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Effect of physical exercise on UPRmt, mitochondrial function and beta-amyloid accumulation in the hippocampus of APOE mice - /-

Grant number: 20/03142-4
Support Opportunities:Scholarships in Brazil - Master
Effective date (Start): November 01, 2020
Effective date (End): November 30, 2022
Field of knowledge:Biological Sciences - Physiology - Physiology of Effort
Principal Investigator:Eduardo Rochete Ropelle
Grantee:Rafael dos Santos Brícola
Host Institution: Faculdade de Ciências Aplicadas (FCA). Universidade Estadual de Campinas (UNICAMP). Limeira , SP, Brazil
Associated scholarship(s):22/02041-5 - Effects of Physical Training on AB accumulation, cognitive responses and anti-inflammatory markers in a mouse model of Alzheimer Disease, BE.EP.MS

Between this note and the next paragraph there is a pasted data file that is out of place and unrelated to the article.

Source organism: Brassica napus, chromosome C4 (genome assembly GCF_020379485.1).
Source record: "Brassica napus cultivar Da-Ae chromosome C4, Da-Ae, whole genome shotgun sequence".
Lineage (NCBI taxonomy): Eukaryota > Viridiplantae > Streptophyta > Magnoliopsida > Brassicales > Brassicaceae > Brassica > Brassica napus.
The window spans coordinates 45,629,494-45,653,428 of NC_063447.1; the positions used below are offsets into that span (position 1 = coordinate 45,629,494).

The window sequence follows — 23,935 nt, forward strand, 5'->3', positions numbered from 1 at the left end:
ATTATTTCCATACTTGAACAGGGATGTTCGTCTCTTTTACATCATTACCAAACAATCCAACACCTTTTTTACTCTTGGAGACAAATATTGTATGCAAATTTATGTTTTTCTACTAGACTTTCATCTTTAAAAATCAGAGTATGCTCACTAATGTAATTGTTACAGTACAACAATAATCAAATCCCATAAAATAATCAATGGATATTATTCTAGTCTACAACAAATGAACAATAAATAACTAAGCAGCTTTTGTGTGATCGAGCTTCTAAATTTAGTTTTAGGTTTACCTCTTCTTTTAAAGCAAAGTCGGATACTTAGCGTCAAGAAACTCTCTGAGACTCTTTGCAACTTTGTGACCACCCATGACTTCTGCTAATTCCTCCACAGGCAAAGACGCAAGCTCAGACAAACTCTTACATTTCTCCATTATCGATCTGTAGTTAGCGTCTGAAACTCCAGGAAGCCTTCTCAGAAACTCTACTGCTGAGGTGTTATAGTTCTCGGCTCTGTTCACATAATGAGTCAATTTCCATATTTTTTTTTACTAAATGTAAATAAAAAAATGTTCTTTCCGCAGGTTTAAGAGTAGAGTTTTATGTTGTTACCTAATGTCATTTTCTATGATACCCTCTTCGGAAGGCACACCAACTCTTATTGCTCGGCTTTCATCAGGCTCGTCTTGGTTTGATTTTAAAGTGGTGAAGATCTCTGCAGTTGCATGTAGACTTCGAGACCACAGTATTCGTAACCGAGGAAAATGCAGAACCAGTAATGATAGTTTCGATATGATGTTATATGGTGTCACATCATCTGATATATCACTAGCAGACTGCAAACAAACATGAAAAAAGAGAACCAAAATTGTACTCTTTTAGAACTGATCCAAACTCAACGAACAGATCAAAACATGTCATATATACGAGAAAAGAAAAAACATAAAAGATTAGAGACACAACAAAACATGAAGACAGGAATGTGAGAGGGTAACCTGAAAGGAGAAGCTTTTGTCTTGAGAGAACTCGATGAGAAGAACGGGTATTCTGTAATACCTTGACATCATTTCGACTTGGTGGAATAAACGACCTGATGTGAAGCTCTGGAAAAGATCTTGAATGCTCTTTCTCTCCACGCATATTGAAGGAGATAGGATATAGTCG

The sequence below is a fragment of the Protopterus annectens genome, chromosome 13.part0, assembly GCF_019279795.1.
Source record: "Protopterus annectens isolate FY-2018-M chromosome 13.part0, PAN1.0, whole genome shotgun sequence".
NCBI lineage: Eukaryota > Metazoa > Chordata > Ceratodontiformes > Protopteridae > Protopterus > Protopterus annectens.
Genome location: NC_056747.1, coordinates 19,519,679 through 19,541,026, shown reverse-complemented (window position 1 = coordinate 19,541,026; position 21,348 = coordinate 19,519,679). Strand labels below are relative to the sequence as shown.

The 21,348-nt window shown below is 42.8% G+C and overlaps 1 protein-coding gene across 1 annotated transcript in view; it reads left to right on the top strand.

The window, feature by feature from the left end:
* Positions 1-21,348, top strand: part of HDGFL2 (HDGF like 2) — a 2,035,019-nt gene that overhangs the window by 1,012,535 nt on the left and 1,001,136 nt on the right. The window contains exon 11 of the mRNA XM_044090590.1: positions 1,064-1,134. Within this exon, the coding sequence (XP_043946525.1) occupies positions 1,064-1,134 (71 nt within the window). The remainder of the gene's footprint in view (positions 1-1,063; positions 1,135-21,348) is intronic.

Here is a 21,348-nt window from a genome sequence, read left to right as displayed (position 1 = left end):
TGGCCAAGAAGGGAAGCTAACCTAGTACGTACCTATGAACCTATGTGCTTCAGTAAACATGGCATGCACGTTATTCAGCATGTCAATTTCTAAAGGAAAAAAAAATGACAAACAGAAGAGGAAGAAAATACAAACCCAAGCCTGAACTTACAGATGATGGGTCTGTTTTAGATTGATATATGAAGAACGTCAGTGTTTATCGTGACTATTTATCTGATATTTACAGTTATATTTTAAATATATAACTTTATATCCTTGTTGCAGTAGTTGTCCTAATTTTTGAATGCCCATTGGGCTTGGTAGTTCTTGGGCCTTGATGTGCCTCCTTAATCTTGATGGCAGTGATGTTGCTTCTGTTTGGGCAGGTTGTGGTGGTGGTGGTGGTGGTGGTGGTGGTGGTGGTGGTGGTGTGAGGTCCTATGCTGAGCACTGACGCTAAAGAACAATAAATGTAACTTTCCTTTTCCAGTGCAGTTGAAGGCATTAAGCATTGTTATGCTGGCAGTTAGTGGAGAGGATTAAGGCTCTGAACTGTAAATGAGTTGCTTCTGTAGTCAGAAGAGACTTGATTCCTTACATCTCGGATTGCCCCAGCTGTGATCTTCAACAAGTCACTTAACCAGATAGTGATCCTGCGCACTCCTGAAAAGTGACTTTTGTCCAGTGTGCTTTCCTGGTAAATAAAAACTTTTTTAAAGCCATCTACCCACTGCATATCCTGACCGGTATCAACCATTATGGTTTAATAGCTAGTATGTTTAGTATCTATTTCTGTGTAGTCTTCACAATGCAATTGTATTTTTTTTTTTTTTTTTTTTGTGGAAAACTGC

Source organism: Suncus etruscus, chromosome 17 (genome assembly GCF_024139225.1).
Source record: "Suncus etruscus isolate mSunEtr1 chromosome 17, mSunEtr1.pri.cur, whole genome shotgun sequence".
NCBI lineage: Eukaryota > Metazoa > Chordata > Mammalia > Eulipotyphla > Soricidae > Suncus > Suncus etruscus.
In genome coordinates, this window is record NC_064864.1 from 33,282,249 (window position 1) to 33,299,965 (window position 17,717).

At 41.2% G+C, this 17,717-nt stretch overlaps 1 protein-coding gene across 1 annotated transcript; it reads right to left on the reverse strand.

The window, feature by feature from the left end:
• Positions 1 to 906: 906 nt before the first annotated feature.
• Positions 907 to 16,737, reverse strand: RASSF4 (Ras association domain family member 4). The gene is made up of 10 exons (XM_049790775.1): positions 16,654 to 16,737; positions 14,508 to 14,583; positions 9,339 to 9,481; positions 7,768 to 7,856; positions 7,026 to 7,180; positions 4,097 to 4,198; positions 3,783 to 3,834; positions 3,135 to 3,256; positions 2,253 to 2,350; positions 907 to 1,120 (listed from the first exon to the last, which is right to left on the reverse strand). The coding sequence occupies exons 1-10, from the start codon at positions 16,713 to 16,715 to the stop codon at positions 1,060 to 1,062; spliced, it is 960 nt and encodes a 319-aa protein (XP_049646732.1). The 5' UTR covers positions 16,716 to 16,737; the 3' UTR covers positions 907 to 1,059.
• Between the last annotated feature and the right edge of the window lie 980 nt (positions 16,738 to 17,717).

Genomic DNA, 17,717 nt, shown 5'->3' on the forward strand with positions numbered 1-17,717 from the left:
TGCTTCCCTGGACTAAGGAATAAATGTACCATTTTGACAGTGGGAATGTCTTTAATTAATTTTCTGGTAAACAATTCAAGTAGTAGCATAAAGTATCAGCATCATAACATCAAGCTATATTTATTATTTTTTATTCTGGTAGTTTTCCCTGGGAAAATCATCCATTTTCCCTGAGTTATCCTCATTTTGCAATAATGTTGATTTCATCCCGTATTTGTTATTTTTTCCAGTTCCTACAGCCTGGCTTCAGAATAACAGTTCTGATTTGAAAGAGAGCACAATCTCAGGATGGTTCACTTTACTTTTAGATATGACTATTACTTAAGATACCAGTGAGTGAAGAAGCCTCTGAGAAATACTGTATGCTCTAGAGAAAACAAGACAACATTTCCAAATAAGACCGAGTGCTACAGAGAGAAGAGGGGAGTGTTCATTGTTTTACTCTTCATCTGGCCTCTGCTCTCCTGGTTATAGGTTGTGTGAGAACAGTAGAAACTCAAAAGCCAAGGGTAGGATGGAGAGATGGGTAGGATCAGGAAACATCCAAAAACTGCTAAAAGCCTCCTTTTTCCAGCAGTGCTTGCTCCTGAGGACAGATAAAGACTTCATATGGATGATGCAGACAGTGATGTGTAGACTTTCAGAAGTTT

The Alzheimer's disease is a progressive neurodegenerative disease that results in the cognitive impairment of the patients. The etiology of the disease is multifactorial, mainly for some genetic markers such as App, Psen1 / 2 and Apoe, smoking, dyslipidemia, the inflammatory process and others. In this context, mitochondrial dysfunction has been shown as an important contributing factor to the accumulation of beta-amyloid and formation of senile plaques in the hippocampus. A recent study demonstrated that the stimulation of a cellular mechanism known as Unfolded Protein Response (UPRmt), is able to improve the proteostasis and mitochondrial function in the hippocampus, reducing the accumulation of beta-amyloid and senile plaques formation. Interestingly, physical exercise is known to promote positive mitochondrial adaptations, in addition, it is understood to be effective in the prevention and treatment of AD. However, the effect of physical exercise on UPRmt and mitochondrial metabolism in the AD development is unknown. Therefore, the objective of this project is to evaluate the effects of aerobic training on UPRmt markers, mitochondrial function and beta-amyloid accumulation in the hippocampus of hypercholesterolemic mice APOE -/- (a preclinical model of Alzheimer disease). This project may contribute to understand the protective effects of physical exercise on the development of Alzheimer's disease. (AU)

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